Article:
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  • Ithink half the problem is I'm not exactly sure what I want or expect here it has holes drilled from where it was attached to their roof and fresher chips (and a crack) from the removal and transportation. i will email my council and ask for help/guidance.
  • This will be whie asbestos and in no way related to the very dangerous blue asbestos.

    This is just one of the health and safety scams:-

    First, it was discovered that the blue and brown forms of asbestos, amphiboles, had caused a major public health disaster, leading to thousands of deaths. But this genuine disaster was then used to demonise a wholly different and much commoner material, white asbestos or chrysotile, which – particularly in its most widespread form, as asbestos cement - has now been definitively shown by leading scientists to pose no measurable risk to human health.
    Yet this confusion, now in many countries enshrined in law, has been made the basis for two immense financial scams.*


    * http://www.asbestoswatchdog.co.uk/Science/scaredtodeath.html
  • Hi I know that white asbestos has curly fibres not straight and was initiallly thought not to cause health problems but was still made illegal anyway.
    accoprding to a couple of sites I've looked at:

    "There are three main types of asbestos still found in premises. These are commonly called ‘blue asbestos’ (crocidolite), ‘brown asbestos’ (amosite) and ‘white asbestos’ (chrysotile). All of them are dangerous, but blue and brown asbestos are more hazardous than white. You cannot identify them just by their colour. Although it is now illegal to use asbestos in the construction or refurbishment of any premises, many thousands of tonnes of it were used in the past and much of it is still in place. As long as it is in good condition and is not being or going to be disturbed or damaged there is no risk. But if it is disturbed or damaged, it can become a danger to health, because asbestos fibres are released into the air and people can breathe them in. "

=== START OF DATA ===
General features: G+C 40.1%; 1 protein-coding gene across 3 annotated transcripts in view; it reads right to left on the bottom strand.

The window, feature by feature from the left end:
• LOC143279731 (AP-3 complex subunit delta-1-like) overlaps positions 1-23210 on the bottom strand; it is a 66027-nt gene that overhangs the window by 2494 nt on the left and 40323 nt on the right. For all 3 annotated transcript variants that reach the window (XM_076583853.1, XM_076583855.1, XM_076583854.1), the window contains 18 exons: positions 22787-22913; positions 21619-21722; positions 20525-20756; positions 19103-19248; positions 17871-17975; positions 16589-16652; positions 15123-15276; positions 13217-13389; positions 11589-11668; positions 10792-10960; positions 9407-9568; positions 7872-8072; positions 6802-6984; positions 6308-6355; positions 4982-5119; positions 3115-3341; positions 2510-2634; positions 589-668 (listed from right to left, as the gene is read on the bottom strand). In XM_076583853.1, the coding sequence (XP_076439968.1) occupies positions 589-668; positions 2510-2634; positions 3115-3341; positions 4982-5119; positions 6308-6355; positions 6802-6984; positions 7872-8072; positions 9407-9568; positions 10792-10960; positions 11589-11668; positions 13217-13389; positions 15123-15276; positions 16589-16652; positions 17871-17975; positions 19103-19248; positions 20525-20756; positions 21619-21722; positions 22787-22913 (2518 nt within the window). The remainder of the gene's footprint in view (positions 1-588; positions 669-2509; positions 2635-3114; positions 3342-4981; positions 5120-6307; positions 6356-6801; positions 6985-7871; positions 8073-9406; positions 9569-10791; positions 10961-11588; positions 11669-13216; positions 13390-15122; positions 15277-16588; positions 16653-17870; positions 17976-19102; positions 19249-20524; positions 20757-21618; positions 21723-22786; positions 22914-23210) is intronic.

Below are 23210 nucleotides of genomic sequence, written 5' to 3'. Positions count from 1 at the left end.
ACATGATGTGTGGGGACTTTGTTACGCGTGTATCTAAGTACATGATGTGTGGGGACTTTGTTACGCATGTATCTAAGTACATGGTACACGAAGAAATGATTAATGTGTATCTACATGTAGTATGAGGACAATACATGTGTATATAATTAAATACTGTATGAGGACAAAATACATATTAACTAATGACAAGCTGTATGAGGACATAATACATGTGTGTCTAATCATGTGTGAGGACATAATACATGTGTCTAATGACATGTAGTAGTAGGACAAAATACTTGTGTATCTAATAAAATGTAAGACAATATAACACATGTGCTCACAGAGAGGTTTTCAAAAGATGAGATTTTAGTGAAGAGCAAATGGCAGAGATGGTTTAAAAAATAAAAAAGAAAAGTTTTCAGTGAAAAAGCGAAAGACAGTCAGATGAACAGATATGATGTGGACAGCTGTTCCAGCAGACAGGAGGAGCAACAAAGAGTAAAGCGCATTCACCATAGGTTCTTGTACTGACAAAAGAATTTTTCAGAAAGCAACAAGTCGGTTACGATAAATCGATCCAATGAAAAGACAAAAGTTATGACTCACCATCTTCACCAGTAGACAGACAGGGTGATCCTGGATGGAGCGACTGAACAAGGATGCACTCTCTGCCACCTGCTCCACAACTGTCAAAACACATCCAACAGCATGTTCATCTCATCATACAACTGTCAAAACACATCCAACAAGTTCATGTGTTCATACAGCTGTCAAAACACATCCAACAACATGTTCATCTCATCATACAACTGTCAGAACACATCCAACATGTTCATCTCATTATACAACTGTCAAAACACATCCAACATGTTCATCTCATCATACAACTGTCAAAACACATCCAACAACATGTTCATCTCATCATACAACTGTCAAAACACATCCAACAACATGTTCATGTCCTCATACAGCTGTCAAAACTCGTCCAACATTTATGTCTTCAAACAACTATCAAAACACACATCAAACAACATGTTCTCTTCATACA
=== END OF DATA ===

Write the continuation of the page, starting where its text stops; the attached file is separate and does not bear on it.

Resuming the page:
• Hintza wrote: »
    This will be whie asbestos and in no way related to the very dangerous blue asbestos.

    This is just one of the health and safety scams:-

    First, it was discovered that the blue and brown forms of asbestos, amphiboles, had caused a major public health disaster, leading to thousands of deaths. But this genuine disaster was then used to demonise a wholly different and much commoner material, white asbestos or chrysotile, which – particularly in its most widespread form, as asbestos cement - has now been definitively shown by leading scientists to pose no measurable risk to human health.
    Yet this confusion, now in many countries enshrined in law, has been made the basis for two immense financial scams.*


    * http://www.asbestoswatchdog.co.uk/Science/scaredtodeath.html

    Its important to say that these are the personal views of the person that runs that site and that a number of organisations (including the World Health Organisation) claim that Chrysotile asbestos poses a considerable danger to health.

    Some (not so light) reading;

    http://www.who.int/occupational_health/topics/asbestos_documents/en/index.html

    http://www.telegraph.co.uk/news/uknews/1531446/Christopher-Bookers-Notebook.html